Gypsy: A Musical Fable
Arthur Laurents (Book); Julie Styne (Music); Stephen Sondheim (Lyrics)
|Kayla Lee, Dakota Colussi, Ariela Morgenstern,|
Emma Berman & Amber Lee Wunderlich
The show that New York Times revered and feared theatre critic Ben Brantley has referred to as “what may be the greatest of all American musicals” and Times essayist/columnist Frank Hart Rich Jr. once called “Broadway’s own brassy, unlikely answer to King Lear, Gypsy: A Musical Fable in the end is nothing without a Rose who can join a long line of divas of a certain age to try and live up to the original Rose, the incomparable Ethel Merman. After all, there are plenty of big shoes, bigger mouths, and biggest personalities that have preceded any Rose who steps on stage to sing those first few notes of “Some People.”
With the likes of Angela Lansbury, Tyne Daly, Bernadette Peters, Patti LuPone, and Imelda Staunton all having tried to outdo each other in the past, what a daunting task for any casting director to undertake to find a show’s Rose. Fortunately for Bay Area Musicals, the search by Artistic Director Matthew McCoy did not have to go far to land Ariela Morgenstern – a San Francisco native with New York credentials – to take her place in that line-up of past Roses and to bring her full acting gusto, gigantic stage presence, and big-voiced singing bravado into the fabled role.
Any doubts about this Rose are quickly erased when she stomps down the theatre’s aisle demanding with a bullying scream, “Sing out, Louise” or when in her opening song she first belts with true clarity and charisma, “I have a dream, a wonderful dream, Papa.” Yes, Arthur Laurents (book), Jule Styne (music), and Stephen Sondheim (lyrics) would surely all approve with satisfied smiles that BAM’s Gypsy is headlined by a Rose who will once again knock the socks off her audience with her beautiful bellows of blast as have so many of her predecessors.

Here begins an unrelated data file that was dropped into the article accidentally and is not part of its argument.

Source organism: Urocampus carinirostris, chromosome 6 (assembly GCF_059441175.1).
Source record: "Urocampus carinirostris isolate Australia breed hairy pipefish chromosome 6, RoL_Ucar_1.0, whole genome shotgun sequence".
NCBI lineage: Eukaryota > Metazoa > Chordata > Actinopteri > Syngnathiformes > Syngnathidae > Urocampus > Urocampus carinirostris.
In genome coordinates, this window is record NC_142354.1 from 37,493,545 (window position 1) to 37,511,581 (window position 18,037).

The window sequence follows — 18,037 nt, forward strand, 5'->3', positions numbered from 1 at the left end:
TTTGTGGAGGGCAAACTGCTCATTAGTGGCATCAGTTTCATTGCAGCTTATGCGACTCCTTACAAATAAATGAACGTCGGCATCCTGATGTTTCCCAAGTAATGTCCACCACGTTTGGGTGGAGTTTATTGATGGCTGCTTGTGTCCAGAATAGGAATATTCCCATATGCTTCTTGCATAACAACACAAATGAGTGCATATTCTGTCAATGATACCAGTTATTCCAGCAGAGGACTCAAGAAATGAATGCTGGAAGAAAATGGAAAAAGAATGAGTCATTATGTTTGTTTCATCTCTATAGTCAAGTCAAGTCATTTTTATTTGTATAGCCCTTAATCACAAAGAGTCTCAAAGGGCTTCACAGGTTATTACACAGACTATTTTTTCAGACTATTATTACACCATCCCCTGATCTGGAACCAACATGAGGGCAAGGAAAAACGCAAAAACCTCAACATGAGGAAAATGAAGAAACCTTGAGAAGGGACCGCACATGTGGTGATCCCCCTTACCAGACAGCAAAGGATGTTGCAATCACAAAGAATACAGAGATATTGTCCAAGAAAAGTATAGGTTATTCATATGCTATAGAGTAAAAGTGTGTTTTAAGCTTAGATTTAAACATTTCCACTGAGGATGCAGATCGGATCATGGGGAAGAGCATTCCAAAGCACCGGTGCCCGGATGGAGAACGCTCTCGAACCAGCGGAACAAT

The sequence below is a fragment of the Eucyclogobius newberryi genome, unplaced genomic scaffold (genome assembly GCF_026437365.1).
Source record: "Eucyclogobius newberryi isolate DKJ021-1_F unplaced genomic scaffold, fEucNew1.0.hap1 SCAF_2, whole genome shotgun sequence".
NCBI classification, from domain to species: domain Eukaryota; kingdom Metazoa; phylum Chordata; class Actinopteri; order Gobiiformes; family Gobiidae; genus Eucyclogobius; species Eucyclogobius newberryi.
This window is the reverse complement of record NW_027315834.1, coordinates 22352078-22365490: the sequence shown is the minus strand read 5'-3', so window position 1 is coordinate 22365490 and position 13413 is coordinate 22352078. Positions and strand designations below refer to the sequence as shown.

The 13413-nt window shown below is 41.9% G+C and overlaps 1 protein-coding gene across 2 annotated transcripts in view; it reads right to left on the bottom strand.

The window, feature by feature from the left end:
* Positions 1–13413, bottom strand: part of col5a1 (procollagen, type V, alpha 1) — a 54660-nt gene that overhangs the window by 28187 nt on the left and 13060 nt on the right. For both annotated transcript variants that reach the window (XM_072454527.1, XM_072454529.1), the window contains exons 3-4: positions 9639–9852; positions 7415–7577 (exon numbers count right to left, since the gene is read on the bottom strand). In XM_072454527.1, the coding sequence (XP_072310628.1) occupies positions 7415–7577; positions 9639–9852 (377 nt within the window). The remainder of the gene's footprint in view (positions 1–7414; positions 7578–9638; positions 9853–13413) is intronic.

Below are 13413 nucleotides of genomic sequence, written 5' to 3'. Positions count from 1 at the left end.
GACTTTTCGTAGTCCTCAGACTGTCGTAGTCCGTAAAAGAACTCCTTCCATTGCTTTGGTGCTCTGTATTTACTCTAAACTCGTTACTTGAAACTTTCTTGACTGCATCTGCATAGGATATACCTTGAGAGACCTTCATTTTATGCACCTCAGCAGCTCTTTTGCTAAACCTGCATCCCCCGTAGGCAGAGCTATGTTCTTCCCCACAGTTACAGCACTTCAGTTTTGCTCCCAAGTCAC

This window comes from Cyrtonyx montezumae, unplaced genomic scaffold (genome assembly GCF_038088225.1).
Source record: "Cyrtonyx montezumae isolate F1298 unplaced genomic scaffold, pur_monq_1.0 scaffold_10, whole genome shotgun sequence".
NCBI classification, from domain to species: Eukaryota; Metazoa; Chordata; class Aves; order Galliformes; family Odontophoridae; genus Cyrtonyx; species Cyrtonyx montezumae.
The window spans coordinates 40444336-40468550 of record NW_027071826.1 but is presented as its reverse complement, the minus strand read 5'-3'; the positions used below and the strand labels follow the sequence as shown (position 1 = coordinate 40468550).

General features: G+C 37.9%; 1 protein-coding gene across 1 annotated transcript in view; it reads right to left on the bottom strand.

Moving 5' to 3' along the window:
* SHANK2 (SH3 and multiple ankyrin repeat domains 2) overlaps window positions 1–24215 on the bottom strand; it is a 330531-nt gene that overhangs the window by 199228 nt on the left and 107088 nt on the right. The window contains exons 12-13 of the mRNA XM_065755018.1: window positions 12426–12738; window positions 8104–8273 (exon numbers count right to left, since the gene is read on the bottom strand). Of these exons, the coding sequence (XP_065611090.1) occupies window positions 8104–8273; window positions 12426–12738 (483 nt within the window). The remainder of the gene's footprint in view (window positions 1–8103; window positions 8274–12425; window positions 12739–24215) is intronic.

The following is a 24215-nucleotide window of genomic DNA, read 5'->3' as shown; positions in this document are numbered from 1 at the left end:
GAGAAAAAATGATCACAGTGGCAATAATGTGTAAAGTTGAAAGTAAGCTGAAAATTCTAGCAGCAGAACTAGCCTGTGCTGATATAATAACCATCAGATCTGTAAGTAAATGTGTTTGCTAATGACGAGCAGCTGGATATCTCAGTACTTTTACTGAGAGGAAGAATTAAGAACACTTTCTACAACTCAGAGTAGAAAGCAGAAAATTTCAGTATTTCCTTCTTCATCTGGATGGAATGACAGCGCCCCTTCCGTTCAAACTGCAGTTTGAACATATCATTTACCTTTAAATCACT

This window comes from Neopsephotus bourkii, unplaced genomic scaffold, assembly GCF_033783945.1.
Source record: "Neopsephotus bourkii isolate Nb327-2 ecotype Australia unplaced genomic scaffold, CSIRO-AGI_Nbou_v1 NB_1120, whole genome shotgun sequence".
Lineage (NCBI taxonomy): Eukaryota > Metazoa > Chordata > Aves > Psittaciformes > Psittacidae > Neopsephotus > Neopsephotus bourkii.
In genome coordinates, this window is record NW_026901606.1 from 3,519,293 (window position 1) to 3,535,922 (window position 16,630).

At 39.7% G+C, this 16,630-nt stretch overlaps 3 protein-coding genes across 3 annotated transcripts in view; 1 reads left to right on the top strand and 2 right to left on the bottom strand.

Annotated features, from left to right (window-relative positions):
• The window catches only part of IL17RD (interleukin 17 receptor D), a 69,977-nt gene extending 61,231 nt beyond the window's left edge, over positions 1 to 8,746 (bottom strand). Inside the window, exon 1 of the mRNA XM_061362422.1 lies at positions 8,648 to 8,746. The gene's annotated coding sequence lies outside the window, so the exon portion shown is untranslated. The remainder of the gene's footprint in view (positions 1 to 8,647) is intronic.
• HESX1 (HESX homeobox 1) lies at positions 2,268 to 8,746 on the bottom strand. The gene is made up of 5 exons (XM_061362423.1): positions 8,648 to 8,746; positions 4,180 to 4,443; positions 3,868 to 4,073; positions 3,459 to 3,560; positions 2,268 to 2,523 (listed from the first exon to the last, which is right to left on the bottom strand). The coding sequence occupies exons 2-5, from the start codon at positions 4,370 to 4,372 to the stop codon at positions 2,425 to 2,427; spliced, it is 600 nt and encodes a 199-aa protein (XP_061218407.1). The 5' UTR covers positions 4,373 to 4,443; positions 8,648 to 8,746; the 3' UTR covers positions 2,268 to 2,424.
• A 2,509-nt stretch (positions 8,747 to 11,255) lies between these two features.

|Emma Berman, Chloe Fong & Ariela Morgenstern|
|Ariela Morgenstern & DC Scarpelli|
|Emma Berman & Chloe Fong|
In any production of Gypsy, there is one number that always brings some of the biggest howls from the audience and a chance for the costume designer to go wild with over-the-top comic surprises. When a trumpet-tooting stripper named Mazeppa (Olivia Cabera) begins to place her instrument in the strangest of positions as she instructs novice-stripper Louise how “You Gotta Get a Gimmick,” the audience just gets warmed up before her sisters-in-the-trade join her – both a winged, wobbly ballerina named Tessie Tura (Elaine Jennings) and an Electra (Glenna Murillo) whose skimpy costume lights us in revealing places. While the members of the thrusting trio in this production sing with impressive lungs, I found the overall effect of their act to be less imaginative in costume, special effect, and comic technique that those I have seen in the past and thus, at least for me, a bit of a let-down.
For many reasons but all topped by Ariela Morgenstern as Rose herself, Bay Area Musical’s Gypsy: A Musical Fable is a sure-bet to send toes-tapping, voices humming, and big smiles repeatedly grinning as the company does full justice and more to this musical giant among the Great American Musicals of all time.
Rating: 4 E
Gypsy: A Musical Fable continues through December 8, 2019 as a production by Bay Area Musicals at the Alcazar Theatre at 650 Geary Street, San Francisco. Tickets are available online at http://www.bamsf.org/assassins/ for performances Fridays, 8 p.m.; Saturdays, 2 and 8 p.m.; and Sundays, 2 p.m.
Photo Credits: Ben Krantz Studio